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Old 10-12-2010, 04:21 PM   #15
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Tom and Patty..I was just taking a quick look through your picture album at the bottom of your post...they are really great, and you dogs and cat look like they are in eternal bliss. How did you put these together in an album like this for 1rv2?

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Old 10-13-2010, 09:18 PM   #16
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Reserve load Part #1

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Originally Posted by FastEagle View Post
Hi Tireman, FastEagle Here.


What is your basic explanation as to just how a tire manufacturers tire inflation table is supposed to be applied when used in conjunction with self propelled RV vehicles or RV trailer tires?

We see a lot of experts talking about the reserve load carrying ability tires are supposed to have. But we cannot find it in print. By using a load inflation table as you and many other highly knowledgeable people in the tire industry promote, we can end up with zero published reserves.

Here is a case I have specs for. Sorry itís for an RV trailer but if helps demonstrate how most of the RV manufacturers view their responsibility when it comes to selecting tires.

An RV trailer with two 7000# axles is delivered to itís new owner with four ST235/80R16E tires on those axles. The vehicle tire placard tells the owner to air those tires to 80 psi (matching the maximum amount shown on each tires sidewall) to obtain 3520# of load carrying ability from each of the tires. The vehicle manufacturer has satisfied his requirement to equal or exceed the DOT requirement for tires on those axles. The new owner has a total reserve load carrying capacity totaling 80#. I donít care who made those tires. They are going to fail and early. My guess would be less than a year if the owner is loaded close to GVWR.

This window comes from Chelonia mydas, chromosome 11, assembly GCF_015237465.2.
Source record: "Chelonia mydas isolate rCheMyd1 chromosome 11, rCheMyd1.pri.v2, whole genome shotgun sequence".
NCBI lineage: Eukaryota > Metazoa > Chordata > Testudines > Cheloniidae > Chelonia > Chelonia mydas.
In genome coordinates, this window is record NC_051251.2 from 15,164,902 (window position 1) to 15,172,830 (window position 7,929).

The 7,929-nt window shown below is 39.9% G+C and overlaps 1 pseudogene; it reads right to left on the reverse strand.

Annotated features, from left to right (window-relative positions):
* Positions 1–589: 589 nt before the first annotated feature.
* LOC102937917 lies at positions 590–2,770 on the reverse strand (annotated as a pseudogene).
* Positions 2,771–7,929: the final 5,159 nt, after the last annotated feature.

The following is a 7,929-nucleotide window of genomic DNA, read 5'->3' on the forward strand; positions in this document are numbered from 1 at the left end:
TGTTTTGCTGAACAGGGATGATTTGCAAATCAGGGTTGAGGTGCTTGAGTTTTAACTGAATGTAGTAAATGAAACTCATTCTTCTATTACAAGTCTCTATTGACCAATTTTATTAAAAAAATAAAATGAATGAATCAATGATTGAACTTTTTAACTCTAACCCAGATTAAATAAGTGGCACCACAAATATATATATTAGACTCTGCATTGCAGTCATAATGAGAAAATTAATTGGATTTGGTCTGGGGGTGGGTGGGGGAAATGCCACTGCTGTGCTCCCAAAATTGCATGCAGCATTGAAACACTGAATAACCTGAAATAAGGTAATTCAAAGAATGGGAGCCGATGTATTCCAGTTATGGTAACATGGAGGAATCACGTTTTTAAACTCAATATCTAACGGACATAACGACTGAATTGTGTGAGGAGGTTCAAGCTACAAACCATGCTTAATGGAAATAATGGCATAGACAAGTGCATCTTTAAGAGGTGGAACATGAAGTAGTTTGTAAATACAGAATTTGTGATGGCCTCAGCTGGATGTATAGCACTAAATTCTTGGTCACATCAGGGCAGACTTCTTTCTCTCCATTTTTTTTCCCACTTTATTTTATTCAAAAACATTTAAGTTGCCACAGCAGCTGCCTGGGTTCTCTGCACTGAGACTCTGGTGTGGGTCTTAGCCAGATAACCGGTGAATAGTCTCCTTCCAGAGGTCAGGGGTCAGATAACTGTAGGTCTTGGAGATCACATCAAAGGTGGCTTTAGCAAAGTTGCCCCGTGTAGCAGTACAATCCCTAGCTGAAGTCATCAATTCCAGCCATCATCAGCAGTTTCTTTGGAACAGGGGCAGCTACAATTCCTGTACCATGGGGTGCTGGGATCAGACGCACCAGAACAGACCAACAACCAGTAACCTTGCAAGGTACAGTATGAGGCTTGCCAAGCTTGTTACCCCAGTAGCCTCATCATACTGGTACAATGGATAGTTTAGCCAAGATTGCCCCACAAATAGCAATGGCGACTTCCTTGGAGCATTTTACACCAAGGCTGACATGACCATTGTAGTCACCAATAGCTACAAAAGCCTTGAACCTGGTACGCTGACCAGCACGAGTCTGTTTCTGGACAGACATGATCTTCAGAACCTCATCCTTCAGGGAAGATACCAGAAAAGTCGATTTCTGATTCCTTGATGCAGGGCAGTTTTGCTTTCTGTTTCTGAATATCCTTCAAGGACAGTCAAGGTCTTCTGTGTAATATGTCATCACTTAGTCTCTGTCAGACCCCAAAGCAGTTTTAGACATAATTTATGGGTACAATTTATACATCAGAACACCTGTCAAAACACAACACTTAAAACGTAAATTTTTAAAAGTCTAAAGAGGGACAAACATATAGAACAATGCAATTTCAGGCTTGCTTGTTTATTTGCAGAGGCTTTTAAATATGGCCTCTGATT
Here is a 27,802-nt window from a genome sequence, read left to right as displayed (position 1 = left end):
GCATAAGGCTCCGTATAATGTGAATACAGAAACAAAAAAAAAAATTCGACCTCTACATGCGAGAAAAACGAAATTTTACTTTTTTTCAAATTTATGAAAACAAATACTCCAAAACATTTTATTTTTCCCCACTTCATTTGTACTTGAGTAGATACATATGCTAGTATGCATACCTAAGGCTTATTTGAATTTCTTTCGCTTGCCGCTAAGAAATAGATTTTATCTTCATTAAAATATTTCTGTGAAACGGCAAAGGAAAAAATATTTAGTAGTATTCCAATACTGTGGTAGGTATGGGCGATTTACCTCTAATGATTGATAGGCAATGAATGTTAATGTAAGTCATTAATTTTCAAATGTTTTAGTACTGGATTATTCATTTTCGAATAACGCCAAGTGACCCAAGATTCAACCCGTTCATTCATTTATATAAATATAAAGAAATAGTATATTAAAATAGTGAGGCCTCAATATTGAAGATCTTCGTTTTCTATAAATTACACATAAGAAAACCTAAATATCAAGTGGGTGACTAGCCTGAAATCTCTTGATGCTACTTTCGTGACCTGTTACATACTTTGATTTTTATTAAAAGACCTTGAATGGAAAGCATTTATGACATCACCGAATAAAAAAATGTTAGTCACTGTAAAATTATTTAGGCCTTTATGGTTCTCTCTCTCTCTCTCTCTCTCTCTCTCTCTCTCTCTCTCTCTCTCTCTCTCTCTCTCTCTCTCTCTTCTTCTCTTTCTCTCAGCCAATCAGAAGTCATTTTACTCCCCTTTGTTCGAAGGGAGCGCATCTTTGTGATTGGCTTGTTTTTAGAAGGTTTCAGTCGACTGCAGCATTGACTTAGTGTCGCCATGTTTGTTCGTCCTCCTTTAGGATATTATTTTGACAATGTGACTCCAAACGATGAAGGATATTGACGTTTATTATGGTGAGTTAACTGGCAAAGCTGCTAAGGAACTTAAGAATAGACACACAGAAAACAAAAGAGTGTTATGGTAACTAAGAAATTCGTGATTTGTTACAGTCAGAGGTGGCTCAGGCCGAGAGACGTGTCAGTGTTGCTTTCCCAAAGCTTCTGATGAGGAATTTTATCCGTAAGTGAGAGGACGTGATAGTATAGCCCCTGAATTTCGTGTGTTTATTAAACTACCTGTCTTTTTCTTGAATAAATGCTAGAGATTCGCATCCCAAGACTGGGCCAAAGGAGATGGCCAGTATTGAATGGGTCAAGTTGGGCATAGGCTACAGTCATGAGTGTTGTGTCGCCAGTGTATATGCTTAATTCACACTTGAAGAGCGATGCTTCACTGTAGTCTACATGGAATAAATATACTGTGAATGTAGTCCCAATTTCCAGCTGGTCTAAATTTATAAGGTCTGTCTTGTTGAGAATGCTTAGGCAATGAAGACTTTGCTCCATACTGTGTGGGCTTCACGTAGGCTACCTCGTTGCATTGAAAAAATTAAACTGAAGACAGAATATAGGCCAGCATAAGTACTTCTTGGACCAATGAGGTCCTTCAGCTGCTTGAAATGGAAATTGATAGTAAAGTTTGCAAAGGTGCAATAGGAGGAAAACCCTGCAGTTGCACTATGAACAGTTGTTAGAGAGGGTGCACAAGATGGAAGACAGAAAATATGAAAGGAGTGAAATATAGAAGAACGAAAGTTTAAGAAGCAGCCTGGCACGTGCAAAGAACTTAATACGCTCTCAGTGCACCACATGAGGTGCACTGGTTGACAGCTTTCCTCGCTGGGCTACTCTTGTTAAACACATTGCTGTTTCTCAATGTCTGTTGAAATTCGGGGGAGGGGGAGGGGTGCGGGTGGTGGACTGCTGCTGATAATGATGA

The bottom line here is when you tell us to use the load inflation tables as describe in your thread above you are placing us in the same condition the vehicle manufacturer has put the above owner in.

Knowledgeable tire people will say the Light Truck tire has a greater reserve than the Special Trailer tire but NOBODY will publish it as fact with figures. These same people say ST tires degrade faster than LT tires yet they fail just as frequently when used under equal conditions.

When reading through the major 2007 DOT rules changing document many of those giving inputs into the decision making process recommended that RV tires be required to have a minimum of 12-15% reserve load carrying capacity above the GAWR. The rules makers disagreed and left the industry as is until such time as new rules are discussed again.

Iím a firm believer in a large reserve, especially for the RV. I have an RV trailer and I keep tires on it that will always give me a 20% reserve.

FastEagle

p.s. Here is a little wrench for your gears.